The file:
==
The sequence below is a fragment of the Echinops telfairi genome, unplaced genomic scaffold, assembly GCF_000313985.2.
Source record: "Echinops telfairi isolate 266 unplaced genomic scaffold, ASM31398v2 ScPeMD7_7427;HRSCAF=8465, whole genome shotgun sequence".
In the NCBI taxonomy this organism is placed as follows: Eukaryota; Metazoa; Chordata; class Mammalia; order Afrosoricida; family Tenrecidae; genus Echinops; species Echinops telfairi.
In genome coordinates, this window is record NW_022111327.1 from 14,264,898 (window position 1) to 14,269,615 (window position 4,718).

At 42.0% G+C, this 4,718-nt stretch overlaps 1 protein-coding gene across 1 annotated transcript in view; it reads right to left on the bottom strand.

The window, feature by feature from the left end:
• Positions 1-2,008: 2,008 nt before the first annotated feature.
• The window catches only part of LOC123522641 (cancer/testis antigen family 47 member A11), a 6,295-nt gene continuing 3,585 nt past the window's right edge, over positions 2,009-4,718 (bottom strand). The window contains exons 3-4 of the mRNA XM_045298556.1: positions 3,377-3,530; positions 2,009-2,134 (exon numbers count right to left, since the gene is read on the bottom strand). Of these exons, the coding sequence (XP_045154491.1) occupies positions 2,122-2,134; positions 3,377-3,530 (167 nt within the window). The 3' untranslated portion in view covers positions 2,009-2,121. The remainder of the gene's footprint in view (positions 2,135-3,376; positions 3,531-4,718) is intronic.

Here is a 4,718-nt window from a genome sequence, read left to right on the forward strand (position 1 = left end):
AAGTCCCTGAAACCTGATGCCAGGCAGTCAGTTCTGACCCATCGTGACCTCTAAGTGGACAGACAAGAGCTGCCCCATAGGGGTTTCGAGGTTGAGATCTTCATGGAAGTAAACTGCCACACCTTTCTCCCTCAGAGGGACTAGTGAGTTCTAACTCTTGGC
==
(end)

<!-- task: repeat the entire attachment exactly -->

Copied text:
The sequence below is a fragment of the Echinops telfairi genome, unplaced genomic scaffold, assembly GCF_000313985.2.
Source record: "Echinops telfairi isolate 266 unplaced genomic scaffold, ASM31398v2 ScPeMD7_7427;HRSCAF=8465, whole genome shotgun sequence".
In the NCBI taxonomy this organism is placed as follows: Eukaryota; Metazoa; Chordata; class Mammalia; order Afrosoricida; family Tenrecidae; genus Echinops; species Echinops telfairi.
In genome coordinates, this window is record NW_022111327.1 from 14,264,898 (window position 1) to 14,269,615 (window position 4,718).

At 42.0% G+C, this 4,718-nt stretch overlaps 1 protein-coding gene across 1 annotated transcript in view; it reads right to left on the bottom strand.

The window, feature by feature from the left end:
• Positions 1-2,008: 2,008 nt before the first annotated feature.
• The window catches only part of LOC123522641 (cancer/testis antigen family 47 member A11), a 6,295-nt gene continuing 3,585 nt past the window's right edge, over positions 2,009-4,718 (bottom strand). The window contains exons 3-4 of the mRNA XM_045298556.1: positions 3,377-3,530; positions 2,009-2,134 (exon numbers count right to left, since the gene is read on the bottom strand). Of these exons, the coding sequence (XP_045154491.1) occupies positions 2,122-2,134; positions 3,377-3,530 (167 nt within the window). The 3' untranslated portion in view covers positions 2,009-2,121. The remainder of the gene's footprint in view (positions 2,135-3,376; positions 3,531-4,718) is intronic.

Here is a 4,718-nt window from a genome sequence, read left to right on the forward strand (position 1 = left end):
AAGTCCCTGAAACCTGATGCCAGGCAGTCAGTTCTGACCCATCGTGACCTCTAAGTGGACAGACAAGAGCTGCCCCATAGGGGTTTCGAGGTTGAGATCTTCATGGAAGTAAACTGCCACACCTTTCTCCCTCAGAGGGACTAGTGAGTTCTAACTCTTGGC